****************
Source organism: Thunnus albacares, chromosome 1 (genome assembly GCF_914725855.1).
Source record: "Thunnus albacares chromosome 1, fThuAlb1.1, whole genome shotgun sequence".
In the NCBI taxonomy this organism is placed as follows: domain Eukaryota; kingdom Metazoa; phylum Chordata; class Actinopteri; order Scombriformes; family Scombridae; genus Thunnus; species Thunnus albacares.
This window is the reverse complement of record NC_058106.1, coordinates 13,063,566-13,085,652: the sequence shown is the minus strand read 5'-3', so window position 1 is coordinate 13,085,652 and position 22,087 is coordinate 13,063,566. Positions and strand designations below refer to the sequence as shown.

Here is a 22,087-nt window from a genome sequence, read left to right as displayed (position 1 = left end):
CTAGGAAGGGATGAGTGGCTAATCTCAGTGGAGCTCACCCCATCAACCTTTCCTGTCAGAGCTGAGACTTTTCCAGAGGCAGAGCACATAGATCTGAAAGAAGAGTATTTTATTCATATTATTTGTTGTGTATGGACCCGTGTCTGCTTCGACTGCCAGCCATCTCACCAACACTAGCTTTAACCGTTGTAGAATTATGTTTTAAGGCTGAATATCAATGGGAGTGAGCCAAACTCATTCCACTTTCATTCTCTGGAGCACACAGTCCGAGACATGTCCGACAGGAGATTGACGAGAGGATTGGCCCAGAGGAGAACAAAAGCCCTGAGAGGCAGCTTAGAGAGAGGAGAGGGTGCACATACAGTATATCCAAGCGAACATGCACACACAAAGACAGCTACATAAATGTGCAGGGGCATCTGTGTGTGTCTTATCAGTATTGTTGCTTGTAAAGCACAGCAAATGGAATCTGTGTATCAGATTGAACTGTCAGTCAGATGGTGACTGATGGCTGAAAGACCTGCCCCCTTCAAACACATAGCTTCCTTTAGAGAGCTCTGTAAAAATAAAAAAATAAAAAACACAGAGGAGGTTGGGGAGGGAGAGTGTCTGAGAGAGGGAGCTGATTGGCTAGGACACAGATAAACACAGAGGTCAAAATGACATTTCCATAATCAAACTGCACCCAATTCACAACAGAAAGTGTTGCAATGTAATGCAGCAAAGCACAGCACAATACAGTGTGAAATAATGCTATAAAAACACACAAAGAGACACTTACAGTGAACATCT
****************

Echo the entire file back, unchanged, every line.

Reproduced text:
Source organism: Thunnus albacares, chromosome 1 (genome assembly GCF_914725855.1).
Source record: "Thunnus albacares chromosome 1, fThuAlb1.1, whole genome shotgun sequence".
In the NCBI taxonomy this organism is placed as follows: domain Eukaryota; kingdom Metazoa; phylum Chordata; class Actinopteri; order Scombriformes; family Scombridae; genus Thunnus; species Thunnus albacares.
This window is the reverse complement of record NC_058106.1, coordinates 13,063,566-13,085,652: the sequence shown is the minus strand read 5'-3', so window position 1 is coordinate 13,085,652 and position 22,087 is coordinate 13,063,566. Positions and strand designations below refer to the sequence as shown.

Here is a 22,087-nt window from a genome sequence, read left to right as displayed (position 1 = left end):
CTAGGAAGGGATGAGTGGCTAATCTCAGTGGAGCTCACCCCATCAACCTTTCCTGTCAGAGCTGAGACTTTTCCAGAGGCAGAGCACATAGATCTGAAAGAAGAGTATTTTATTCATATTATTTGTTGTGTATGGACCCGTGTCTGCTTCGACTGCCAGCCATCTCACCAACACTAGCTTTAACCGTTGTAGAATTATGTTTTAAGGCTGAATATCAATGGGAGTGAGCCAAACTCATTCCACTTTCATTCTCTGGAGCACACAGTCCGAGACATGTCCGACAGGAGATTGACGAGAGGATTGGCCCAGAGGAGAACAAAAGCCCTGAGAGGCAGCTTAGAGAGAGGAGAGGGTGCACATACAGTATATCCAAGCGAACATGCACACACAAAGACAGCTACATAAATGTGCAGGGGCATCTGTGTGTGTCTTATCAGTATTGTTGCTTGTAAAGCACAGCAAATGGAATCTGTGTATCAGATTGAACTGTCAGTCAGATGGTGACTGATGGCTGAAAGACCTGCCCCCTTCAAACACATAGCTTCCTTTAGAGAGCTCTGTAAAAATAAAAAAATAAAAAACACAGAGGAGGTTGGGGAGGGAGAGTGTCTGAGAGAGGGAGCTGATTGGCTAGGACACAGATAAACACAGAGGTCAAAATGACATTTCCATAATCAAACTGCACCCAATTCACAACAGAAAGTGTTGCAATGTAATGCAGCAAAGCACAGCACAATACAGTGTGAAATAATGCTATAAAAACACACAAAGAGACACTTACAGTGAACATCT